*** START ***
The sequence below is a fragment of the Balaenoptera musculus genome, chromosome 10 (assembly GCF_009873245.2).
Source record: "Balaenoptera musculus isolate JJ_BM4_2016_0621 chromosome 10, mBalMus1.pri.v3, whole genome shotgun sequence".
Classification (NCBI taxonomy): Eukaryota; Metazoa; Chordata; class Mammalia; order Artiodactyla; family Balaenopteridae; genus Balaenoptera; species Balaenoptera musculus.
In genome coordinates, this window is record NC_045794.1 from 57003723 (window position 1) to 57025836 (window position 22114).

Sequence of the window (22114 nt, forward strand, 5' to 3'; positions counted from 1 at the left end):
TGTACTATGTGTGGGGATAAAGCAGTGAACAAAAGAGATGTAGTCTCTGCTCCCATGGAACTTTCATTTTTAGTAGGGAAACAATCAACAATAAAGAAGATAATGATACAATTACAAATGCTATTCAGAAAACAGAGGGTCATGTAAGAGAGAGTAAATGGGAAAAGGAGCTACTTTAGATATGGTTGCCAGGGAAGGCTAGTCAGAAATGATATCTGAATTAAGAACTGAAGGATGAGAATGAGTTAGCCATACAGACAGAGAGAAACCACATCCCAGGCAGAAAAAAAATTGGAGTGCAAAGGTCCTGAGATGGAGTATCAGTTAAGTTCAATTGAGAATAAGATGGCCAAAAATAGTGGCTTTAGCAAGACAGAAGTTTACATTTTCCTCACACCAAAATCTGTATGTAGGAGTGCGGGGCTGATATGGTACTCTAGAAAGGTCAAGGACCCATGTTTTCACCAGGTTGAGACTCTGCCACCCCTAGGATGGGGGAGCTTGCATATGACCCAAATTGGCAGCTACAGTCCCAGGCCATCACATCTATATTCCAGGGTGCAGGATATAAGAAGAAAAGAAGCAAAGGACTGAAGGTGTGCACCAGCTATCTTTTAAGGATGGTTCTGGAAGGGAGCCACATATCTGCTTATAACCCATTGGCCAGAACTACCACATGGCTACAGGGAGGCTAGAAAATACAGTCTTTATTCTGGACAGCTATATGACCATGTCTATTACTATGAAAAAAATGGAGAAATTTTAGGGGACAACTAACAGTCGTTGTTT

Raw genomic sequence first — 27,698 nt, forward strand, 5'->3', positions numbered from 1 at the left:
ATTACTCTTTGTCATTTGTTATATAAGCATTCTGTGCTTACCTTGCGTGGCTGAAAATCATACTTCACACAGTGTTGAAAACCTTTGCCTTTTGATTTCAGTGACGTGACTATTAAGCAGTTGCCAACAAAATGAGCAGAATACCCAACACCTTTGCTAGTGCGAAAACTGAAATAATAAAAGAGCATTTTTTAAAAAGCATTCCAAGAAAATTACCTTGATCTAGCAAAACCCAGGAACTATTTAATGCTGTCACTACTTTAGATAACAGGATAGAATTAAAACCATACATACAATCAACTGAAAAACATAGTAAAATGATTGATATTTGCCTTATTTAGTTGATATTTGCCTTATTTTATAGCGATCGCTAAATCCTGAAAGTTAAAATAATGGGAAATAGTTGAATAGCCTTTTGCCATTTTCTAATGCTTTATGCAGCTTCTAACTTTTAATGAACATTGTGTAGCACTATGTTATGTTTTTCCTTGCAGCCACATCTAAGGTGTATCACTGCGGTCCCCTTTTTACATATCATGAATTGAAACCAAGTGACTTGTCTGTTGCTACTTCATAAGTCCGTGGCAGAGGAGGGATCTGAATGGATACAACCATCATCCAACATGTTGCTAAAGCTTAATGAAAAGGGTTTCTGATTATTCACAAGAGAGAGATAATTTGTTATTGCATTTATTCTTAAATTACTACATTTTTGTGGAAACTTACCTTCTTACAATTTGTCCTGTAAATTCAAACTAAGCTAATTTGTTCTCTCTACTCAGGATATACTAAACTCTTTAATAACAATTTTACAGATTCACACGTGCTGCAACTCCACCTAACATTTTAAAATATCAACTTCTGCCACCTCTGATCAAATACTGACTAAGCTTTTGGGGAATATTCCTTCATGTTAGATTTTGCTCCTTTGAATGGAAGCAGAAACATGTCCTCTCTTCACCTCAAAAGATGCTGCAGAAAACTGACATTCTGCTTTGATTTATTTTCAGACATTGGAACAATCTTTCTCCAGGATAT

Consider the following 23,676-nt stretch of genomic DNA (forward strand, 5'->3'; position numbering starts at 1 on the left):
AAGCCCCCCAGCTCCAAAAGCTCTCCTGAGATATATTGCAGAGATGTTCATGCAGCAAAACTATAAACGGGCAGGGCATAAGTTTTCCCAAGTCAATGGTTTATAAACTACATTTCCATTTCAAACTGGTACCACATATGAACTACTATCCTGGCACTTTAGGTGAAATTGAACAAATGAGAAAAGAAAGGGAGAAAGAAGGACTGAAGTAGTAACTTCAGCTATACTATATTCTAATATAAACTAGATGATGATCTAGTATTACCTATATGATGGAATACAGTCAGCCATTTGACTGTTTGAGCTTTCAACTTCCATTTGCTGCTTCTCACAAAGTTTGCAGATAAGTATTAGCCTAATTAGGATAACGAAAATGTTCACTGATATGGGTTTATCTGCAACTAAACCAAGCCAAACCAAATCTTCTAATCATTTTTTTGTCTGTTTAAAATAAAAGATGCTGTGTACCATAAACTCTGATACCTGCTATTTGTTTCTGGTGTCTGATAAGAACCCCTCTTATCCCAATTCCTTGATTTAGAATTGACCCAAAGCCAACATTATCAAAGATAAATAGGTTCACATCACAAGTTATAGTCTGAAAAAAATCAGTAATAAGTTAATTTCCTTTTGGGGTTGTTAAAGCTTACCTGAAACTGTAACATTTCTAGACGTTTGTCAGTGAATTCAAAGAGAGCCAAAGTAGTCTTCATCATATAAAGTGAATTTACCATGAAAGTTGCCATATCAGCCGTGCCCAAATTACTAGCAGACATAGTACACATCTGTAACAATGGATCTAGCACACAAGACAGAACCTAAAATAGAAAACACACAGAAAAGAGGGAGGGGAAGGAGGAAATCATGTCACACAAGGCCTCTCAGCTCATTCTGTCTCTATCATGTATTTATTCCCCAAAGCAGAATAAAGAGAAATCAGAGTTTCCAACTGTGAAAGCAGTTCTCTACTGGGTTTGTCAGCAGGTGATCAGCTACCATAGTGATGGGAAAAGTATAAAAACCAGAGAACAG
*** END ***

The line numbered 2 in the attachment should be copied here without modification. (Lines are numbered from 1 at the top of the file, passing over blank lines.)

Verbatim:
Source record: "Balaenoptera musculus isolate JJ_BM4_2016_0621 chromosome 10, mBalMus1.pri.v3, whole genome shotgun sequence".